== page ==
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how does smoking affect your eyes

A 40-year-old member asked:
Dr. Richard Hector
8 years experience Ophthalmology
Cold compresses: And quit smoking.

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A 55-year-old member asked:
Dr. Sandra Lora Cremers
24 years experience Ophthalmology
See eyeMD: Research is showing that smoking even a couple of cigarettes a day: increased risk of genetic mutations not only to the smoker but also to the smoker' ... Read More
A 31-year-old male asked:
Dr. Heidi Fowler
24 years experience Psychiatry
The smoke is: An irritant. Protect your eyes - stop smoking dope.
A 46-year-old member asked:
Dr. Todd Purkiss
16 years experience Ophthalmology
Blood vessels dilate: Marijuana use results in the dilation of blood vessels on the white part of your eye, which makes then appear red.
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A 40-year-old member asked:
Dr. Chong Kim
Dr. Chong Kim answered
26 years experience Internal Medicine
Liver disease: Excessive alcohol consumption can lead to hepatitis and can cause bilirubin to become elevated, thus causing jaundice and yellow eyes. More serious ca ... Read More
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1 thank
A 23-year-old male asked:
Dr. Sarandeep Makkar
Specializes in Family Medicine
Yellowing of eyes: Yellowing of the eyes is a sign of Jaundice.which usually comes from liver or Bile duct diseases. Smoking alone usually is not the cause . But please ... Read More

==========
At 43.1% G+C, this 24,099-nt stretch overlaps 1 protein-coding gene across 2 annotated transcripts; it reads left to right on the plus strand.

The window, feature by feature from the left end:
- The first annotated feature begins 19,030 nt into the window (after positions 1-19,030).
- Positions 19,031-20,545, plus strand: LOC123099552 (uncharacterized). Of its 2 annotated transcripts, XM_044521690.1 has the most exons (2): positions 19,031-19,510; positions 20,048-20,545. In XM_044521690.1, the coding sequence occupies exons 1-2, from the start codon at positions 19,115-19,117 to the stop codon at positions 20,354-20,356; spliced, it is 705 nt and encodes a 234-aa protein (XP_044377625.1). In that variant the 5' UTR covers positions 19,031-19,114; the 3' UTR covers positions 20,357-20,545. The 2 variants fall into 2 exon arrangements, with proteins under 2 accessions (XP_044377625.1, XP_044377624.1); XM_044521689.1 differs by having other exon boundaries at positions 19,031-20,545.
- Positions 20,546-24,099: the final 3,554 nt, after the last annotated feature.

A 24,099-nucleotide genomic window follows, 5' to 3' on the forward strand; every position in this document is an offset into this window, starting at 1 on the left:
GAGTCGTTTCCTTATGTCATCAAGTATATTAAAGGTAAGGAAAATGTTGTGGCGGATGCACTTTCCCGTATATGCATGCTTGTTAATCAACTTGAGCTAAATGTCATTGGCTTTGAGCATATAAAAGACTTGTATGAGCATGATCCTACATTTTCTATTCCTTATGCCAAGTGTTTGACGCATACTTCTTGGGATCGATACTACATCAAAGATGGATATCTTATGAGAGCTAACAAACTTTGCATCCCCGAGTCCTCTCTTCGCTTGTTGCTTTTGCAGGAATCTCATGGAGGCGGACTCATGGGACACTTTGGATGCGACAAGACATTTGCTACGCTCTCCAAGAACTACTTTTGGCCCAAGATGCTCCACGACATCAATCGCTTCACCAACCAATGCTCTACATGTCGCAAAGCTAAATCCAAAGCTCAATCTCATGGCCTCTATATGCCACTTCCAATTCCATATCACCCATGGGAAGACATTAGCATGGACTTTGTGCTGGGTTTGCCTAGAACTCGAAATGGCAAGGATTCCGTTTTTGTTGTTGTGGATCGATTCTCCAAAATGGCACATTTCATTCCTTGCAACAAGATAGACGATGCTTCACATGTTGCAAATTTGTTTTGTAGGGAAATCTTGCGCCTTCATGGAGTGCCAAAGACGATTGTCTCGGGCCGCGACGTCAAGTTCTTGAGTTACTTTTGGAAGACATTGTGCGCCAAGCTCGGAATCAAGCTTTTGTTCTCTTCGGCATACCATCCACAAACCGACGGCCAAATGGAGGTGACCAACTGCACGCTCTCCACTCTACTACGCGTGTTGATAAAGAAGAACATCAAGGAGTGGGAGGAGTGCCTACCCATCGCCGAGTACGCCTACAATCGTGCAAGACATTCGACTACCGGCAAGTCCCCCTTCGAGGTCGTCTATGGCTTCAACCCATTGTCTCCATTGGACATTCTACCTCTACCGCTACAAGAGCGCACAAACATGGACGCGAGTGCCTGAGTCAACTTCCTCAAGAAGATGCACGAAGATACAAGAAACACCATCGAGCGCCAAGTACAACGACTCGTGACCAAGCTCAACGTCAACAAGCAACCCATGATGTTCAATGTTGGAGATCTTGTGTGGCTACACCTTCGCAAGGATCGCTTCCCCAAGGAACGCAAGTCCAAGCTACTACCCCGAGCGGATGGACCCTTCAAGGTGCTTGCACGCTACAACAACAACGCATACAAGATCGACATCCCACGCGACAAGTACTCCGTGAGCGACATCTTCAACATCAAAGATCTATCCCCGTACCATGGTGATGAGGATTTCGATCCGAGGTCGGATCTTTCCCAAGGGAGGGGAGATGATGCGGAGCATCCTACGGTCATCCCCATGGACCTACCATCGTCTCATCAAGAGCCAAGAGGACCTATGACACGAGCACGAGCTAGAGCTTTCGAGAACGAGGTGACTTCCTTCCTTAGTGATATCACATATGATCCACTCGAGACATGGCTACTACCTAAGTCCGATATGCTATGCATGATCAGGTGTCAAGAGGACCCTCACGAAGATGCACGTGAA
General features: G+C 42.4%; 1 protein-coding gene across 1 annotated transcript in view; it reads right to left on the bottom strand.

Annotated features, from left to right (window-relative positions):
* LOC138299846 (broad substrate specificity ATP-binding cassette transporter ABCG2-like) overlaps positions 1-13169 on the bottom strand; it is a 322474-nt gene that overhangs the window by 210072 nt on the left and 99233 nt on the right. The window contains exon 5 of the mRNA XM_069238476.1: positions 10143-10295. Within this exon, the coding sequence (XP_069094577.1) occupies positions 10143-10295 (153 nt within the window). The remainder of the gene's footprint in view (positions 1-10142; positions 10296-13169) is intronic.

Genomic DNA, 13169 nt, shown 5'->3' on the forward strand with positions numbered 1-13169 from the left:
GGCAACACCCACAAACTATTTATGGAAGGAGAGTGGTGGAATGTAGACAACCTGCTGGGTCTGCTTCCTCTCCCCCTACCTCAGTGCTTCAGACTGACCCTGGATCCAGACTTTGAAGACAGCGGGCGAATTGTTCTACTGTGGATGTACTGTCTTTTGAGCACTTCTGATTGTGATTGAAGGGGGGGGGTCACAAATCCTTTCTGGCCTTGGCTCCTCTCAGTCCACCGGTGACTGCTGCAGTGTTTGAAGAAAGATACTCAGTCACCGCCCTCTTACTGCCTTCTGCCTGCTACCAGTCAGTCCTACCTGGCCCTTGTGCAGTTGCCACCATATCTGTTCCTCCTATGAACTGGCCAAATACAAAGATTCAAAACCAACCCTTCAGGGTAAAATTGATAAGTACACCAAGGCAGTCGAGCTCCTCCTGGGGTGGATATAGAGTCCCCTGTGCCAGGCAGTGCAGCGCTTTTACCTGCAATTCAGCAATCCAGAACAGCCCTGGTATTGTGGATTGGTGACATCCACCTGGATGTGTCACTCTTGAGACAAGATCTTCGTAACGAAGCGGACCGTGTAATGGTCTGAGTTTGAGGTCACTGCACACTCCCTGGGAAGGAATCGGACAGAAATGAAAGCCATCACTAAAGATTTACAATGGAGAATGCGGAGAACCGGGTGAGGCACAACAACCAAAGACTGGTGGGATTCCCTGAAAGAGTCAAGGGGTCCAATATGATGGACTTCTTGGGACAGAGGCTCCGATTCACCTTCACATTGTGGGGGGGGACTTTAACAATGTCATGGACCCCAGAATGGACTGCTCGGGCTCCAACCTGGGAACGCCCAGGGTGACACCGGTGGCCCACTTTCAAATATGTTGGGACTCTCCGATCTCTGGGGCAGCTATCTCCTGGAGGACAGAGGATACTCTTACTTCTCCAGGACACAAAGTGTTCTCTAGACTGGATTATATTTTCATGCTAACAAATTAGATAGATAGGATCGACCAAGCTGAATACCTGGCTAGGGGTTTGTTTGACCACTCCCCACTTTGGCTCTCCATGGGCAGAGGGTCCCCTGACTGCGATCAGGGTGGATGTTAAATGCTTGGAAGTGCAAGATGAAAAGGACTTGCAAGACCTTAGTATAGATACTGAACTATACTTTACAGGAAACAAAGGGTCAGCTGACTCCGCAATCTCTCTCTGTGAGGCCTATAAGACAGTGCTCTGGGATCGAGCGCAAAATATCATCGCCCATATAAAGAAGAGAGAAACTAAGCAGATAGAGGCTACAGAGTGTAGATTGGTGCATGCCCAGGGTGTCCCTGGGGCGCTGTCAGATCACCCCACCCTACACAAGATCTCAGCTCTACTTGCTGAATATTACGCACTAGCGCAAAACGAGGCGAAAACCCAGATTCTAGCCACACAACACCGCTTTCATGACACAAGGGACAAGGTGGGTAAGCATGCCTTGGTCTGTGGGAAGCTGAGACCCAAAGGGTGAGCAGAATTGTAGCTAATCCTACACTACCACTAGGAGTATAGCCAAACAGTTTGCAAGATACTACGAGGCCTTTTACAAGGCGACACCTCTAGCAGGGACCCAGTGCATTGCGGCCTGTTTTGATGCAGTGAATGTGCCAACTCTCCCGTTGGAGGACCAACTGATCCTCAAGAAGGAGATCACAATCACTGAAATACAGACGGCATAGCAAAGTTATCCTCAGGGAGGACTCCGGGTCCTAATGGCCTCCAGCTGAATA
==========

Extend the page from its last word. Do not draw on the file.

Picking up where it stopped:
A 55-year-old member asked:
Dr. Todd Purkiss
16 years experience Ophthalmology
Stop smoking: As a doctor, i'd first advise you to stop smoking. There's nothing good about smoking. It's difficult to quit, no doubt, but you should try.
A 30-year-old male asked:
Dr. George Yang
26 years experience Ophthalmology
No: Smoking by itself does not lead to jaundice. Jaundice is due to increased bilirubin from liver problems.
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A 38-year-old member asked:
Dr. Sandra Pinkham
52 years experience Holistic Medicine
Stop smoking: Your red eyes are warning you that cadmium in cigarette smoke is causing stress and inflammation in your entire body. Smoking is addictive but if ... Read More
A 48-year-old member asked:
Dr. Tim Conrad
33 years experience Ophthalmology
Yes: Many, many reasons for red eyes. For example, infections, allergies, dry eyes, and irritants to name just a few.

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